The show revolves around mediocre 15 year old Duncan. He fantasizes of the typical things boys of that age do in high school. These are often met by reality constantly knocking at Duncan’s door. His fantasy’s are usually dashed by his mom needing to be in the car to drive, his friends all being broke, and/or having to babysit his little sister.
In the weeks leading up to this show I was becoming more and more excited. When it comes to television, all cards on the television, animation is my go to genre. Radioactive Man and Fallout Boy are forever tattooed on my arm. I’m also a fan of comedians. This show promised to deliver.
The bulk of the promos for this were sneak peeks into the table reading of the show. At no point was anyone actually reading. The promo clips just displayed all the different comedians sitting next to each other all equally excited to be in a show together, even just verbally.
Voice talent in the show included Amy Pohler, Ty Burrell, Rashida Jones, and Wiz Khalifa. Go ahead and reread that voice listing once more. That is a stacked line up. That kind of lineup would actually win the Portland Trail Blazers a game.
On top of the voices the show was being written and co-produced by Amy Poheler. On paper this seemed like a winning combination.
I hesitated to write this because my biggest pet peeve is review sites watching one episode of a new show and immediately drafting an opinion. On Sunday marked the show’s eighth episode. 8 episodes is about the halfway mark for their first season. 8 episodes is a reasonable quantity to formulate an opinion on a new show.
After 8 episodes, it brings me no pleasure to type that this show continues to miss the mark.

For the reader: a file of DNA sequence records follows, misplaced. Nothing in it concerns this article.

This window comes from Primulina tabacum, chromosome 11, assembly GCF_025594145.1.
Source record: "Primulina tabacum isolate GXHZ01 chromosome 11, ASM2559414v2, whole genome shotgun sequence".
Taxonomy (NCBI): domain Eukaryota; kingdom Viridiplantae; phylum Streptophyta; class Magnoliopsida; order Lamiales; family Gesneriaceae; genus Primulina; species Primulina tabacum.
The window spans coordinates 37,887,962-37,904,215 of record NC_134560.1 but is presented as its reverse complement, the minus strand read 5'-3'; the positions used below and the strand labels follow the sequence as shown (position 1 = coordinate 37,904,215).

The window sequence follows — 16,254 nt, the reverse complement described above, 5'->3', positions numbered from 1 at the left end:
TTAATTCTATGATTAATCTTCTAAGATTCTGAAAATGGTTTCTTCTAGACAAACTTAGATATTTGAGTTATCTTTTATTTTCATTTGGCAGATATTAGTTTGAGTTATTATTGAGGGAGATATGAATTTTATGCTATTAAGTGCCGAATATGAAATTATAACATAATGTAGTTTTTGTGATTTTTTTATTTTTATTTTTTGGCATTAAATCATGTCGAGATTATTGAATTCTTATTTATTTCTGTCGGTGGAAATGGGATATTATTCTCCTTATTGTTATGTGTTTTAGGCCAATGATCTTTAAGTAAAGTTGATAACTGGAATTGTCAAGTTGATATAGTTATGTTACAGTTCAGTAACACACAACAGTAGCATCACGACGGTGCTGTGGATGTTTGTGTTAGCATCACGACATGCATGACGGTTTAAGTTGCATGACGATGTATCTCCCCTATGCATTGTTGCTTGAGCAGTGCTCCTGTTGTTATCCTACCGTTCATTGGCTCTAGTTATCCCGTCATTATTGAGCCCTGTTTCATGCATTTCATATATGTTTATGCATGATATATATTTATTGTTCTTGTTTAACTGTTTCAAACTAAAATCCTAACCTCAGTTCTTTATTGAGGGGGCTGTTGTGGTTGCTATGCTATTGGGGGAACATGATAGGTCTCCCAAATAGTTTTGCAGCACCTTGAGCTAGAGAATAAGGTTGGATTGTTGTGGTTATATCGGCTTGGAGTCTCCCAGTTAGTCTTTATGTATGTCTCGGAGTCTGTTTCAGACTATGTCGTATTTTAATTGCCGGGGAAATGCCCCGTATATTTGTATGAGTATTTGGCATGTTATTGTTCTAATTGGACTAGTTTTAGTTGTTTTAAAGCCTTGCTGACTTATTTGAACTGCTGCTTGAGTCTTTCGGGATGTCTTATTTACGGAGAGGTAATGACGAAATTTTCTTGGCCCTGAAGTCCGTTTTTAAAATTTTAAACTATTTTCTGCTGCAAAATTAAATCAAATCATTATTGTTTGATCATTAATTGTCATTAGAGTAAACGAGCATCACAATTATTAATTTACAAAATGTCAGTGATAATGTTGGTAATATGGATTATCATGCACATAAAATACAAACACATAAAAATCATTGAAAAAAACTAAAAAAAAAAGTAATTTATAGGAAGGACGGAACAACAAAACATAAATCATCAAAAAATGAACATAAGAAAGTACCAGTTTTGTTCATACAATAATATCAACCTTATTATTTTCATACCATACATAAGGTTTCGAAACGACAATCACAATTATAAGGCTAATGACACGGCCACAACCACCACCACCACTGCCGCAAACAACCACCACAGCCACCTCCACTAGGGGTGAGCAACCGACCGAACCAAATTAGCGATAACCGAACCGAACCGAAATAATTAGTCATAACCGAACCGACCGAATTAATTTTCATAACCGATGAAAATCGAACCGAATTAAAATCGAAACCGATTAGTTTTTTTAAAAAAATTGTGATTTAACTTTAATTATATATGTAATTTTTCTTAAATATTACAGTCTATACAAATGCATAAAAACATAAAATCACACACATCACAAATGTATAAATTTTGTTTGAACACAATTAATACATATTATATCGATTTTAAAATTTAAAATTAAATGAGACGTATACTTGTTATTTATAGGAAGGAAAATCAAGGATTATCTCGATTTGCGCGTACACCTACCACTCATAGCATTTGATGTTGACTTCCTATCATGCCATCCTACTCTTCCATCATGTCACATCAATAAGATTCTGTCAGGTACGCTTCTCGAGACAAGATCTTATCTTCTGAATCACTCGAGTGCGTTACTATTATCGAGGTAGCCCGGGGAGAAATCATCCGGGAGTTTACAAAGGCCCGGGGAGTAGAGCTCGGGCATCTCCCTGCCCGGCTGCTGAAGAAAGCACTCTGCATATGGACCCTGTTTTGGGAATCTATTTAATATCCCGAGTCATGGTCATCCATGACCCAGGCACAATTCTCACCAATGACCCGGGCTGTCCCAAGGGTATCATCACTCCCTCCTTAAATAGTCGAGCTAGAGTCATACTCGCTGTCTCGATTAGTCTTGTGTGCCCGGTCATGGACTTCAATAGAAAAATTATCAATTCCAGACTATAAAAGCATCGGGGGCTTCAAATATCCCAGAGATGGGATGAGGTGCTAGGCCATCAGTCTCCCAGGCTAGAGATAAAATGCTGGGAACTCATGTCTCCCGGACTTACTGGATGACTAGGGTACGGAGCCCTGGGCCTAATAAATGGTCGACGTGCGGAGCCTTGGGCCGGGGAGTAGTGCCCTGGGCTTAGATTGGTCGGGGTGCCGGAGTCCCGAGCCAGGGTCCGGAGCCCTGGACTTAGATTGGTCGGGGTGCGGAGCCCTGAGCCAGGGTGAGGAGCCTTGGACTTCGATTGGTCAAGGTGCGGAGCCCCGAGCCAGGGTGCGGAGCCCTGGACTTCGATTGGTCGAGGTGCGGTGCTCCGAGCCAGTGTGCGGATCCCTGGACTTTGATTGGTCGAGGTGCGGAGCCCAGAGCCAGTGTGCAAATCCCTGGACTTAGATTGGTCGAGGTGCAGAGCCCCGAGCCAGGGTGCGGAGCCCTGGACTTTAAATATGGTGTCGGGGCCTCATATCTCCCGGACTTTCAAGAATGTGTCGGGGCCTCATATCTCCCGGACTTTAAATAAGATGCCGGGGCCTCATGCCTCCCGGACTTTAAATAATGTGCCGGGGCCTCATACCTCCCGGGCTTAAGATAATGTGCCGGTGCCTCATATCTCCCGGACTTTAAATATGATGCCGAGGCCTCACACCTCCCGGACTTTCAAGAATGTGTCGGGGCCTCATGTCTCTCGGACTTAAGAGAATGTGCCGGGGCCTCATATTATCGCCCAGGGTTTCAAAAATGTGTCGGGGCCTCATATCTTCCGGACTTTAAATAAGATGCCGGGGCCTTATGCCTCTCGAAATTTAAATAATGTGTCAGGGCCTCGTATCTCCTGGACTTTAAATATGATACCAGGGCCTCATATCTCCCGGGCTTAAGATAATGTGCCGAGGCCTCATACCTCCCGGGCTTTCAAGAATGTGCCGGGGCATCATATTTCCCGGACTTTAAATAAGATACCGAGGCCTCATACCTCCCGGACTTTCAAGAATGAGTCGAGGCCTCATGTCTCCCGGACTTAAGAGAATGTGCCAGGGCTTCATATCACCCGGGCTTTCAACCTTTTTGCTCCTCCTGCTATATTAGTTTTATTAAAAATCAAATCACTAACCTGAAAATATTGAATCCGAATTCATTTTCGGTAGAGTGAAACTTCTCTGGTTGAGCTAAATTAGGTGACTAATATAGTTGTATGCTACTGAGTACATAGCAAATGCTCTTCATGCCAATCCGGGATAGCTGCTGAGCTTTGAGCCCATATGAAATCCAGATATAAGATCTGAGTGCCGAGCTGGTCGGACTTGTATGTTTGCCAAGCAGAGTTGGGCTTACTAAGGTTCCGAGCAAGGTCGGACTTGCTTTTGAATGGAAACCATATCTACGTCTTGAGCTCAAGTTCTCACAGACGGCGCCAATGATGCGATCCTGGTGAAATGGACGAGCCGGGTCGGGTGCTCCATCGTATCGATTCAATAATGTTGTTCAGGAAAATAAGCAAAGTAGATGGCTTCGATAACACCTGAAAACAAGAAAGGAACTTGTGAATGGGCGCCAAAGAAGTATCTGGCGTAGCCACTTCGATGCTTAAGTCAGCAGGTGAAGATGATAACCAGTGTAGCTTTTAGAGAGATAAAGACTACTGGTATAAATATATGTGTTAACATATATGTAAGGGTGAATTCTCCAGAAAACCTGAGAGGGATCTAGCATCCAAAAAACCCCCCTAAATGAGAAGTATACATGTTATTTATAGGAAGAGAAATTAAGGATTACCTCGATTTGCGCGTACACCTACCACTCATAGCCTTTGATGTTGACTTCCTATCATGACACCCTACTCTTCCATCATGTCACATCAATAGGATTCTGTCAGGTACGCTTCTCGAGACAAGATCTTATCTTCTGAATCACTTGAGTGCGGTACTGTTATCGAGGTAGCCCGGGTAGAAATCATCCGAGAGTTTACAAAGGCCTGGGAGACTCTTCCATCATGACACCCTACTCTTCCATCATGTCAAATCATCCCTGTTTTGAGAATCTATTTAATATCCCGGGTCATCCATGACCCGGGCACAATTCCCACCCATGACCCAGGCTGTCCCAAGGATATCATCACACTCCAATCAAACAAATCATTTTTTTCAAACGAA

Let’s start with the main character-Duncan. He is flatter than flat stanley. He is a moppy headed, 15 year old, who wears a baggy sweatshirt, and most often found letting out a breath of frustration towards his parents. While that is relatable and not uncommon. As the character who the show is named after, I would expect him to do something of interest from time to time.
This leads to my next frustration, the characters in general. Again, I thoroughly enjoy listening to the characters speak as they are some of my favorite comedians and rappers. Each character falls flat and is more or less unnoteworthy. They all are caricatures and parodies of characters in family TV sitcoms.
Without strong, distinct characters on network sitcoms, makes it much more difficult for any story line to really come together. Whether animated or real person, network family sitcoms rely on the absurdity of the characters. In this show most of the characters are utterly forgettable.
The show is slated to produce 13 episodes in the first season. With only 5 episodes left, I merely hope the creative team can pull together something to save the show from a crash landing.
I would argue the show’s overall lackluster stems from the new streaming era. Due to the emergence of streaming platforms, TV programs, including animated no longer need to adhere to the previous story structure that network television required. Shows like BoJack Horseman and Big Mouth, have both broken the mold in how their stories are told. Both those shows are inventive in their own right, but tell their stories in a manner that has never been done before. With no commercial breaks. TV writers are not constrained by the commercial break blocking. This is unfortunate for new shows on cable network channels. It is hard for them to compete against shows that are inherently more creative. This is the case with Duncanville.
My overall feelings on Duncanville are best summarized by how Hulu treated me. I was watching the eighth episode on Sunday and after it finished playing, Hulu asked me “do you want to watch Bob’s Burgers?” The answer is yes, yes I did.